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Wireless Bridge Help

Hi - we have a few laptops in our home running Windows Vista - we use a wi-fi system in the house - our internet connection is wireless. For Xmas I received an HP Printer with wireless capability, but it needs to be plugged into the ethernet of the router. Unfortunately, the best reception for our router thru-out the house was in our upstairs attic - far away from the central office where I would prefer the printer. All the wires for the connection run through the attic to the router in this location and cannot be changed. I was told I might need a wireless bridge with an ethernet port, but was also told that there might be a "control issue" between the two routers. Is there a simple way to add an extra router or something else downstairs to plug the printer into so we could utilize the wireless feature of the printer, or should I just have everyone plug in to print? Thanks for your help!

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You said the printer was wireless

In reply to: Wireless Bridge Help

Which is it? Does the printer have wireless abilities of its own or doesn't it? You start off saying it does, but then say it needs to be connected via an ethernet cable.

If it has wireless capabilities built in, just put it somewhere it can get a wireless signal. If it doesn't, what exactly is stopping you from running a cable up to the router? You can go to a Menards or Fleet Farm type store and find a box of Cat5 ethernet cable, probably some RJ-45 ends, and a crimper. Then a little bit of detective work with Google to figure out the proper way to wire an ethernet cable, and you can have a cable of significant length for pretty cheap. You can also cut it exactly to length, so if you only need 22.5ft of cable, that's what you can cut.

If for some reason you really don't want to run a cable to the router, then you can get a wireless ethernet bridge device. Shouldn't conflict with the router at all. Think of it like a USB based wireless card, only instead of USB it connects via ethernet.

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Update on wireless bridge question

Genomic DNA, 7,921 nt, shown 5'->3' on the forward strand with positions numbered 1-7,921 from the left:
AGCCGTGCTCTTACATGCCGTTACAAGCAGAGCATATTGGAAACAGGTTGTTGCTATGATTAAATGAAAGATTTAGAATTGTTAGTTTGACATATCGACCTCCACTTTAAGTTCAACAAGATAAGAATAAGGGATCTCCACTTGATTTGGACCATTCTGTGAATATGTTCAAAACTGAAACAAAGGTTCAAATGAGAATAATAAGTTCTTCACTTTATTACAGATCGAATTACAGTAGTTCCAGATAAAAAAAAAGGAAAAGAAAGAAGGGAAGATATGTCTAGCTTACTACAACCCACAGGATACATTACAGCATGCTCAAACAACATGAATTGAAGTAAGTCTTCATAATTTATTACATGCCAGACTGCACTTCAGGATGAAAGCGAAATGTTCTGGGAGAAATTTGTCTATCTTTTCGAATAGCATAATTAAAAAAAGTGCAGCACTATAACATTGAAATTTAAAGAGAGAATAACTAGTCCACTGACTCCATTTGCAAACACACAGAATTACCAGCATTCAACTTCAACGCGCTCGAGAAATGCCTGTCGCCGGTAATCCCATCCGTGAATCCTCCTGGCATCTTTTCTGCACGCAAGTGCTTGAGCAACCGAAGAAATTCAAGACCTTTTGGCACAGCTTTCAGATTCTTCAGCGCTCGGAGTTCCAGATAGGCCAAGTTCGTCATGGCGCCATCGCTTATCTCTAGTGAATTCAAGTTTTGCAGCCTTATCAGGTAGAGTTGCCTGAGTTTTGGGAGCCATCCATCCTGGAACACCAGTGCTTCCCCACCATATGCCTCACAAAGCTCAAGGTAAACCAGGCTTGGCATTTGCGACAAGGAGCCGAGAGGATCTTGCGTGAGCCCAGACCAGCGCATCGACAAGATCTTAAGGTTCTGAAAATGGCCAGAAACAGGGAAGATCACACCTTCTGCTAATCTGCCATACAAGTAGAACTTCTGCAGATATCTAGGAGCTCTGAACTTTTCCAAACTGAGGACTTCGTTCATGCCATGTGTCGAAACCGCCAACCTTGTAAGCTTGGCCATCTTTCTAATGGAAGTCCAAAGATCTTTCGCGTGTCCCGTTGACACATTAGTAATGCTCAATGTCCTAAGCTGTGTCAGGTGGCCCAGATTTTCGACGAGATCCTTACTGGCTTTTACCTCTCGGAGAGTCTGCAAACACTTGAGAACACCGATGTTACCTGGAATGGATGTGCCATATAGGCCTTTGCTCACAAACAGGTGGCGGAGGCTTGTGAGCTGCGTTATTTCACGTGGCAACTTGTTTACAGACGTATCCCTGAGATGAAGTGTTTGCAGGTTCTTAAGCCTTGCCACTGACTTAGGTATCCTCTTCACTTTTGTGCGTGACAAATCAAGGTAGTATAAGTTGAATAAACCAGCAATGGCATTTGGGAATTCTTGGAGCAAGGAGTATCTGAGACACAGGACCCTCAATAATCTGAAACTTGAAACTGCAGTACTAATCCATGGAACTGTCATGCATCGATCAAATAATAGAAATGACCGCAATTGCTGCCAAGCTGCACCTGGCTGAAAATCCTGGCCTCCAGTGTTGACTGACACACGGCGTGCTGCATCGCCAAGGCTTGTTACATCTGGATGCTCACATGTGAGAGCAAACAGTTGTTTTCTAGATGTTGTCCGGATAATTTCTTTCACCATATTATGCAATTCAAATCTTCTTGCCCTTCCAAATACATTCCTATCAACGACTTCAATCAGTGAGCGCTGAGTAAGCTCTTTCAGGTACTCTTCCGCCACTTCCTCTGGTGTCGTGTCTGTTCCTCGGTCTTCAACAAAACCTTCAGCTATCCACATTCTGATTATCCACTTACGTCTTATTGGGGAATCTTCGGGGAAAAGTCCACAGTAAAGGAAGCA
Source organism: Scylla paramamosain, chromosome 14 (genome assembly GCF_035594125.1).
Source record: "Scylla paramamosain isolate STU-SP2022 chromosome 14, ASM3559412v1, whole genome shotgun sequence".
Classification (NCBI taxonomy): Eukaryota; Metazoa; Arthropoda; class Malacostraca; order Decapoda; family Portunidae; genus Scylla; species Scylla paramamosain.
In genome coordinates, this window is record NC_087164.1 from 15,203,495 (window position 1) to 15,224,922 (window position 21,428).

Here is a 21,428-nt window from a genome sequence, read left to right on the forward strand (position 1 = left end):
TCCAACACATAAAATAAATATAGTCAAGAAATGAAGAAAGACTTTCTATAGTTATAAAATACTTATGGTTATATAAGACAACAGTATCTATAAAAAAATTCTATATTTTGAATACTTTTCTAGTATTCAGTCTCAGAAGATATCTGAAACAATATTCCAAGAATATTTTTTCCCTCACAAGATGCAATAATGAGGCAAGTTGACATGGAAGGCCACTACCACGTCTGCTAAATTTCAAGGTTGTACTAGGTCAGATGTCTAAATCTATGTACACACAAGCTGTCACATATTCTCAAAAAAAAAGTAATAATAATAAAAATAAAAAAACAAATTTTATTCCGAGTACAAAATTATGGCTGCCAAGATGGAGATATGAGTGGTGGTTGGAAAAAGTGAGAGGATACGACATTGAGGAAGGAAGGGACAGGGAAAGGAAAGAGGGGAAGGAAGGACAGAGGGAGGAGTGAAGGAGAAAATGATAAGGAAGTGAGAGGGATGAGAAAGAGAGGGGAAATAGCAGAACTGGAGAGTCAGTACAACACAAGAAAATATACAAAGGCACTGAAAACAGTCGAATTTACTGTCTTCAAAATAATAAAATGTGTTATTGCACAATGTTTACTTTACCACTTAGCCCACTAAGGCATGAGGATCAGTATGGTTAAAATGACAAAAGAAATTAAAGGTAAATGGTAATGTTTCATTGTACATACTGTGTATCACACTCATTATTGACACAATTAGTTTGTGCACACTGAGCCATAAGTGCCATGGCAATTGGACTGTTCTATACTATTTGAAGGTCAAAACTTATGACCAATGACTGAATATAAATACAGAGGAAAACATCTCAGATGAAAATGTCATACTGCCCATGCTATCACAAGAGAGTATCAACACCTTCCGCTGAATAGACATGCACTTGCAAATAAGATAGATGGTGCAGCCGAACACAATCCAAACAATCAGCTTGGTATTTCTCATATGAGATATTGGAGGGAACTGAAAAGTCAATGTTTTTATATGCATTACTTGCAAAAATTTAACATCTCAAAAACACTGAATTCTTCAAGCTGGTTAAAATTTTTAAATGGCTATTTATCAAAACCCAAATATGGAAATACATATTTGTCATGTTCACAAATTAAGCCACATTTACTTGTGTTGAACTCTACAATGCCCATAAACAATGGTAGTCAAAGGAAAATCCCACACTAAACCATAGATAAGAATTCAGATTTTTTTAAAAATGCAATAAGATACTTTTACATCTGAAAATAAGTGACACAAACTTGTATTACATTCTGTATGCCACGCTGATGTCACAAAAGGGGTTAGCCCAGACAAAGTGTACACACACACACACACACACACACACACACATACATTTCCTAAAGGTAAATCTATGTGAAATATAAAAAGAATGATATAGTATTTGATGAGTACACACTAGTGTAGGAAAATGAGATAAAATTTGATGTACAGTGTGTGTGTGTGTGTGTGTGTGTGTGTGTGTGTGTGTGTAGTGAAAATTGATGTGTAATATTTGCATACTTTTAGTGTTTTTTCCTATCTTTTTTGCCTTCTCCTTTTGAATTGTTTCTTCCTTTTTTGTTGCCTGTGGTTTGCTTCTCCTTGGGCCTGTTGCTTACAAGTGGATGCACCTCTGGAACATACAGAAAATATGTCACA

In reply to: You said the printer was wireless

Thank you for your response - the printer has its own wireless capabilities, but needs to be plugged into the router to enable for all users - this is not possible due to the large distance between the router and the printer - one is downstairs and the other upstairs - with no ability to run any length of wiring between.

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Here's a bridge I own and use.

In reply to: Wireless Bridge Help

In fact it worked so well I now own 2. DO NOT GET CONFUSED ABOUT THE PRINTER SERVER CONNECTION as you wanted to have a bridge which is ALL TOO EASY if you don't over analyze this box.

The trick of its setup is to READ THE INSTRUCTIONS then forget what you read and do what I did. Again, this is NOT an offer to re-write or write a tutorial but to share what I used and what I did.

-> The printer has an ethernet connection. FINE!!! Let's use that.

The Netgear WGPS606 is a good 802.11b and g bridge. We'll plug that printer's ethernet AFTER we setup the WGPS606.

Here's the trick. Do exactly what it tells you do to in the instructions on how to initially connect the WGPS606 to your PC. Run the setup and DO THIS!!! Click on the setup printer server and pretend we're going to use their printer server. This all becomes clear later and I will not rewrite this again in this discussion.

Answer all the stuff about the wifi network, get the wifi connection working and when it starts asking for the printer information we click cancel.

Bingo, we have a bridge. Unplug the PC and plug in the printer's ethernet and begin whatever steps the printer maker tells you to do to get printing over ethernet.

I know this is a lot to digest and some want me to supply a tutorial. But this is it. That's all I'll tell about my WGPS606 (both of them) except I bought the second one refurb for 25 bucks.

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